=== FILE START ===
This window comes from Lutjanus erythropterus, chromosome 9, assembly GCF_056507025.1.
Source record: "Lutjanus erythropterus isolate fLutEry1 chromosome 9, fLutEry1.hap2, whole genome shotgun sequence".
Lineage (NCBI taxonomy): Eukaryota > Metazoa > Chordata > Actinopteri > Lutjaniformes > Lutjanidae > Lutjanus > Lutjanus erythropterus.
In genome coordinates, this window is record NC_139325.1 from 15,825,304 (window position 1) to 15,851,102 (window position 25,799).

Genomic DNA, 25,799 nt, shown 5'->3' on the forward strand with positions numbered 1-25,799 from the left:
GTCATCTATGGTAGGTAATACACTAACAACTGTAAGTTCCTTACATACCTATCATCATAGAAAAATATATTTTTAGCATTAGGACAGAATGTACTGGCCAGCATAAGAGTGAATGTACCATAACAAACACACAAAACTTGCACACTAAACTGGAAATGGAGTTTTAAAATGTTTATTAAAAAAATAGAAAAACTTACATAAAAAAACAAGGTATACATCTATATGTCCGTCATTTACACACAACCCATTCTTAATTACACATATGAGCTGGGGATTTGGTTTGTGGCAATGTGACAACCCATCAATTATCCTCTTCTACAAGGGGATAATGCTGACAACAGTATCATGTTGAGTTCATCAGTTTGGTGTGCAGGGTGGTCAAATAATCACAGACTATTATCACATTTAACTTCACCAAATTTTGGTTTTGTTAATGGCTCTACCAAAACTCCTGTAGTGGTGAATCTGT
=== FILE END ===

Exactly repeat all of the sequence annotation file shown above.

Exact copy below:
This window comes from Lutjanus erythropterus, chromosome 9, assembly GCF_056507025.1.
Source record: "Lutjanus erythropterus isolate fLutEry1 chromosome 9, fLutEry1.hap2, whole genome shotgun sequence".
Lineage (NCBI taxonomy): Eukaryota > Metazoa > Chordata > Actinopteri > Lutjaniformes > Lutjanidae > Lutjanus > Lutjanus erythropterus.
In genome coordinates, this window is record NC_139325.1 from 15,825,304 (window position 1) to 15,851,102 (window position 25,799).

Genomic DNA, 25,799 nt, shown 5'->3' on the forward strand with positions numbered 1-25,799 from the left:
GTCATCTATGGTAGGTAATACACTAACAACTGTAAGTTCCTTACATACCTATCATCATAGAAAAATATATTTTTAGCATTAGGACAGAATGTACTGGCCAGCATAAGAGTGAATGTACCATAACAAACACACAAAACTTGCACACTAAACTGGAAATGGAGTTTTAAAATGTTTATTAAAAAAATAGAAAAACTTACATAAAAAAACAAGGTATACATCTATATGTCCGTCATTTACACACAACCCATTCTTAATTACACATATGAGCTGGGGATTTGGTTTGTGGCAATGTGACAACCCATCAATTATCCTCTTCTACAAGGGGATAATGCTGACAACAGTATCATGTTGAGTTCATCAGTTTGGTGTGCAGGGTGGTCAAATAATCACAGACTATTATCACATTTAACTTCACCAAATTTTGGTTTTGTTAATGGCTCTACCAAAACTCCTGTAGTGGTGAATCTGT